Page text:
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It's Thyroid Awareness Month. Here's What You Need to Know

iStock_000028267926MediumThe thyroid is the butterfly shaped gland located just below the center of your neck.

It lives on the endocrine system with its brother and sister glands, the hypothalamus, pituitary, pineal, parathyroid, thymus, pancreas, adrenals, and gonads (ovaries and testes).

These endocrine glands secrete hormones that evoke specific responses in cells, tissues and/or organs throughout the entire body.

The thyroid specifically secretes hormone that is responsible for the metabolism of oxygen and glucose. Without the metabolism of oxygen and glucose, our cells won’t get the energy they need to thrive.

“The function of the thyroid gland is to take iodine, found in many foods, and convert it into thyroid hormones: thyroxine (T4) and triodothyronine (T3). These cells combine iodine and the amino acid tyrosine to make T3 and T4. Thyroid hormones are then released into the blood stream and transported throughout the body where they control metabolism (conversion of oxygen and calories to energy). Every cell in the body depends upon thyroid hormones for regulation of their metabolism.”[1]

To support proper functioning of this hardworking gland your body requires good quality protein plus iodine (as well as many other factors) to create those essential thyroid hormones.

The ocean is a great place to find iodine-rich protein foods that can nourish the thyroid and give it the nutrients needed to do it’s job.

Try these two yummy recipes and give your thyroid some love!

Salmon Miso Soup 

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Fabulous Fish Chowder

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Want more thyroid info? Check out my Nourishing Thyroid DVD.

Or Opt-In to have thyroid information delivered directly to your inbox.

[1] http://www.endocrineweb.com/conditions/thyroid/how-your-thyroid-works

  • leesy

    here’s what I don’t get – it is my understanding a hypothyroid CAN ingest iodine and hyperthyroid cannot. hyperthyroid creates a situation where the thyroid produces too much iodine and throws the thyroid into a hyper imbalanced state, increasing blood pressure, pulse, ect. why would a hyperthyroid patient like myself want to add more iodine into an already compromised system with a thyroid that is malfunctioning in a hyper thyroid condition?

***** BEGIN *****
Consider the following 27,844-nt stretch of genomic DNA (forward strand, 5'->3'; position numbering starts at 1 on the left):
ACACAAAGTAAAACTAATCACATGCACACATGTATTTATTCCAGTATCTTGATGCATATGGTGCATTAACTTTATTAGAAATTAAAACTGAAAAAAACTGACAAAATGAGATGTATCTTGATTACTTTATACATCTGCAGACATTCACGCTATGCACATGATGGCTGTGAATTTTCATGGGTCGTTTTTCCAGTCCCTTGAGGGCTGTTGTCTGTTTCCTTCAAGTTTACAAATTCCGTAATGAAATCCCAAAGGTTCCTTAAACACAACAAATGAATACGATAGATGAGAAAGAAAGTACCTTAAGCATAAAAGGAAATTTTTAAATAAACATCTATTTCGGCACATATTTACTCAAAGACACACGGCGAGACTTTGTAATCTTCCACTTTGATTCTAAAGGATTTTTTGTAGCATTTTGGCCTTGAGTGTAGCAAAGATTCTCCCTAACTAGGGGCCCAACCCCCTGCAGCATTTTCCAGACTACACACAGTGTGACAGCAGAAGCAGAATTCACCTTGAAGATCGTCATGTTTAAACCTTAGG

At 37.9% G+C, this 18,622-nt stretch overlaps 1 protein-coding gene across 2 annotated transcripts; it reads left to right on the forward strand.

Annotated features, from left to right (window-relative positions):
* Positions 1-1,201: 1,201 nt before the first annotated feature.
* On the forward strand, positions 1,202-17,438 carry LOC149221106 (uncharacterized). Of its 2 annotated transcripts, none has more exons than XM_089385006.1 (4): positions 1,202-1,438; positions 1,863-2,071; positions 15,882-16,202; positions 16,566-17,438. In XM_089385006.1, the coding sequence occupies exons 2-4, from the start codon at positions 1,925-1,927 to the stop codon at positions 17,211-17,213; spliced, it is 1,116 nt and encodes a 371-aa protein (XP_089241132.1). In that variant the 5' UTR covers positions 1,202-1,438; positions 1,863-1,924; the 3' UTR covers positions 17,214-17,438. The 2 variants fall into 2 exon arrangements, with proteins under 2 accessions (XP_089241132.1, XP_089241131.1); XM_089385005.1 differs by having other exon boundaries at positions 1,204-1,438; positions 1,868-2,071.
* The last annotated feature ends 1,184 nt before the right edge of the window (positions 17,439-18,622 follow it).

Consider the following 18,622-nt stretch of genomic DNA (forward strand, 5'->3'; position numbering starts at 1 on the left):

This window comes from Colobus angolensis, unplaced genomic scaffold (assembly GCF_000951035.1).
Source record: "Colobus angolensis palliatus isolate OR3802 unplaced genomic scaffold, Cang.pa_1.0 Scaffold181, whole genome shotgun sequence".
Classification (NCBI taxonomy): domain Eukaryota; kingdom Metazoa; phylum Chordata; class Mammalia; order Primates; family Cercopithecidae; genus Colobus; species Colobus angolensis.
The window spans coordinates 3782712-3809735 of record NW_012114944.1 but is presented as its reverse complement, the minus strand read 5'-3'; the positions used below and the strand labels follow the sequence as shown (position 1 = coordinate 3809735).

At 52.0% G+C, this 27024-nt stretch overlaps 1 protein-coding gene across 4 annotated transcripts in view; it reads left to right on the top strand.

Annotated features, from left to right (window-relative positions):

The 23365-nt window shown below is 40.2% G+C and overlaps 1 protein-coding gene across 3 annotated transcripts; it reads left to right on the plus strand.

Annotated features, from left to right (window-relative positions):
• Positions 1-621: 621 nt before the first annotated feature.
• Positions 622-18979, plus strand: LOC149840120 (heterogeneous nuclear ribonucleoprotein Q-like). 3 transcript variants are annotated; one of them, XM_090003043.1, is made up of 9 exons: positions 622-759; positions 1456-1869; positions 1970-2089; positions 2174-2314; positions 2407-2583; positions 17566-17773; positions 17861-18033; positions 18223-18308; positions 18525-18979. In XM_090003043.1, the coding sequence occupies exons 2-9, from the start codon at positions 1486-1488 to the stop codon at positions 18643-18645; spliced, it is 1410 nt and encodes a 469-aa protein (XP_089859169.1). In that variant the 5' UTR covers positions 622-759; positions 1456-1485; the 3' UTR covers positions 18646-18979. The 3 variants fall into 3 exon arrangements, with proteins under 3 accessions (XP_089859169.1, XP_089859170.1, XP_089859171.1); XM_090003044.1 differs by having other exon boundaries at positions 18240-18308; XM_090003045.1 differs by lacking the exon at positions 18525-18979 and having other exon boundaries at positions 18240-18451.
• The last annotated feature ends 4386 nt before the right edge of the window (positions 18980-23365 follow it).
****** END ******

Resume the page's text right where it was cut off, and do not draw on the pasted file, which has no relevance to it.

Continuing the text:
• Not ALL hypothyroid can ingest thyroid not all cannot. The reasons for hypothyroidism are numerous. It depends entirely on the root cause of the hypothyroidism whether iodine is a good idea or not.

    • @leesy – great question! I was hyperthyroid myself when I was first diagnosed. It’s a misconception that people with hyperthyroid and graves cannot ingest iodine. The thyroid cannot function without iodine. Whether or not you are absorbing the iodine is another topic entirely.

      • Elizabeth

        Hi Andrea! Can I ask what your did specifically during those 4 months after your diagnoses to heal yourself with nutrition? I’m hypothyroid but had no idea (was fit, maintained my weight, no real issues to speak of) and really hope to get this under control naturally with a better diet and lifestyle. My diet up to age 30 was extremely limiting and mostly vegetarian because I grew up always trying to be thinner and thinner. Now at 32 I’m hoping to begin reversing the damage I might have caused my body. Any advice?

  • Heiko Antoni

    as a Hashimoto – can I digest natural iodine ? or better stay away ??? thanx!!!

  • Ashley Thomas

    I am wondering if severely itchy shins and feet along with toenails that are yellowing and lifting off the nail beds are signs of thyroid issues or adrenal problems?!? I have read this a few different times now and just want to know if I am being paranoid or is it something?? TIA.

    • @disqus_HGdtonri4k:disqus itchy shins can be a sign of thyroid disease. The yellow nails lifting off the nail beds can be a sign of parasites and overgrowth of bacteria.

  • Cynthia Robinson

    Two of my favorite foods… miso and fish!!! :o)